Many honorable senators will recall that in November, 1929, by an act of positive insanity the Labour Government of the day, then just in the saddle, absolutely destroyed, presumably at the dictation of the then honorable member for Ballarat and an ignorant caucus, the system of defence which had been built up to a high state of efficiency as the result of twenty years of patient effort. To-day we are paying dearly for that disastrous act of government policy, and paying for it in many ways. I have had recently placed in my hands the annual report of the Royal Military College at Duntroon for the year just ended. It is a revealing document, and shows that once more we are, thank God, moving in the right direction for the efficient training of our military staff. But, unhappily, we are about 120 short of trained staff officers. "We simply have not got them. Honorable senators will realize what this means when I tell them that it takes at least four years of patient training by competent instructors, to turn out a young man fit for his job of military leadership and organization. Untrained mobs and levies, raised in a state of emergency can be " licked " into shape only if we have available an adequate number of highlytrained staff officers. The Kitchener scheme of citizen force training, is a system which this country can very well afford and which, I consider was reasonably efficient.

With regard to the present arrangements for militia training, I put it to the Government that, in some respects, it is being penny-wise and pound-foolish. I have in mind its attitude to the cadet training organizations in connexion with many of our larger public schools. It is, I contend, reasonable to expect that the Commonwealth should provide the boys belonging to these school cadet organizations with the necessary uniforms, thus relieving many parents of what may be, to them, an unfair burden. Many intelligent and keen youngsters are debarred from joining school cadet corps, because their parents are unable to find the money to provide them with uniforms, which cost about £4. The Government, I understand, contributes £1 towards the cost of uniforms, and the balance nas to be found by the boys' parents. This arrangement is not fair. The aim should be to make these cadet corps really officers' training corps on the lines followed in England in pre-war days, and which has been resumed more recently. It would be sound policy to do this.

The Royal Military College at Duntroon has had a chequered career, particularly in recent years. It was established about 25 years ago and, for its size, is, without doubt, the finest military college in the British Empire. This is no idle boast; the records amply support my contention. If the college had been in any other country, its wonderful record would have been blazoned forth to the world time after time. The cadets consist of young Australians with a few New Zealanders, and for several years in succession the college won the championship in competition with every military college in the British Empire,, beating those at Kingston in Canada, and! at Sandhurst and Woolwich.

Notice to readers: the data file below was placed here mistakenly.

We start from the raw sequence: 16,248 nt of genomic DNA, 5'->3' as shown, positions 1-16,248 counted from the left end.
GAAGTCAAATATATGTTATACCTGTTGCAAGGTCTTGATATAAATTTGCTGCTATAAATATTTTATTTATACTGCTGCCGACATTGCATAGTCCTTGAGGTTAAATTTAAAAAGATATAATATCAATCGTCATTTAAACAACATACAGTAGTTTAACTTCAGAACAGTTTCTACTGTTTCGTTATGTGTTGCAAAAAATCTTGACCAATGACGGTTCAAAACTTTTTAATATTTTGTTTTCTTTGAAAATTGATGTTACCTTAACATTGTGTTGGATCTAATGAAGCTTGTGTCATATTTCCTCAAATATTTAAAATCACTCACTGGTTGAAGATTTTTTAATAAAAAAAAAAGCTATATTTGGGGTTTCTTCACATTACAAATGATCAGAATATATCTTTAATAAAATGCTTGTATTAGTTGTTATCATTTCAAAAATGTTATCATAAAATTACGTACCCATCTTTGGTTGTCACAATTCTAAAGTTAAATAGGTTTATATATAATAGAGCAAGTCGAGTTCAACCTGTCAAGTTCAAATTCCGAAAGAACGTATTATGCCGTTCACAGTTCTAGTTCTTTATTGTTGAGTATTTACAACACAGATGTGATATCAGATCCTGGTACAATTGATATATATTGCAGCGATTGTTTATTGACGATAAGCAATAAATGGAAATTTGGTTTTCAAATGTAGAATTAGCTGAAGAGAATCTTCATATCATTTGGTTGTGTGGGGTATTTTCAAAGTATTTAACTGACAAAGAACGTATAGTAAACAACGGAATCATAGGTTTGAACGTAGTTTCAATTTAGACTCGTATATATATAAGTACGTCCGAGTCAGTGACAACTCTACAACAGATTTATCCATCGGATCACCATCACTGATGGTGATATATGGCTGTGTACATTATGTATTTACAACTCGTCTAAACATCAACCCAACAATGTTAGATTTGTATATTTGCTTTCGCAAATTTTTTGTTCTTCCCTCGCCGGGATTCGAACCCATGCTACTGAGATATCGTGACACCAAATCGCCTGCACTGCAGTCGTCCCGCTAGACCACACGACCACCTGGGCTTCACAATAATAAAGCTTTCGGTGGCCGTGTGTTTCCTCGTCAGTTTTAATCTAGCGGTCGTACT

Whenever I enter the historic church of St. John the Baptist, and see there the tablet to the memory of Duntroon graduates, I am reminded of the truly remarkable record establishe'd by those splendid young Australian officers, 150 in number, who were trained at Duntroon,, and served in the Great War. Of that, total, 42 did not return to Australia, having lost their lives in the world war and 58 were wounded. Almost without exception the Australian staff officers trained at Duntroon were mentioned in the despatches, and received high military decorations for their splendid services to the Empire. If 'we are going to do any good with our system of citizen soldiering, I impress upon honorable senators that the training of staff cadets at the Duntroon Royal Military College must be the keystone of our efforts; so we should do all that lies in our power to see that it is well staffed with officers, and fully equipped for the efficient training of the lads who secure admission to it. I hope, as the years go on, that every government, irrespective of its political outlook, will fully appreciate the ideal democratic military college which we now possess. The son of even the poorest Australian citizen may, if he has the necessary qualifications, secure admission to the college, and there receive four years of training at the expense of the Government. At the end of four years, the graduate will probably be sent to India or some other portion of the British Empire for further training with troops, as it is not possible to get this additional experience in Australia. Then, at the end of his period of training abroad, he will be returned to Australia a fully-trained officer with the highest ideals of leadership, thoroughly fit in every respect for his important job. I sincerely hope that never again will the college be treated as it was during the depression years.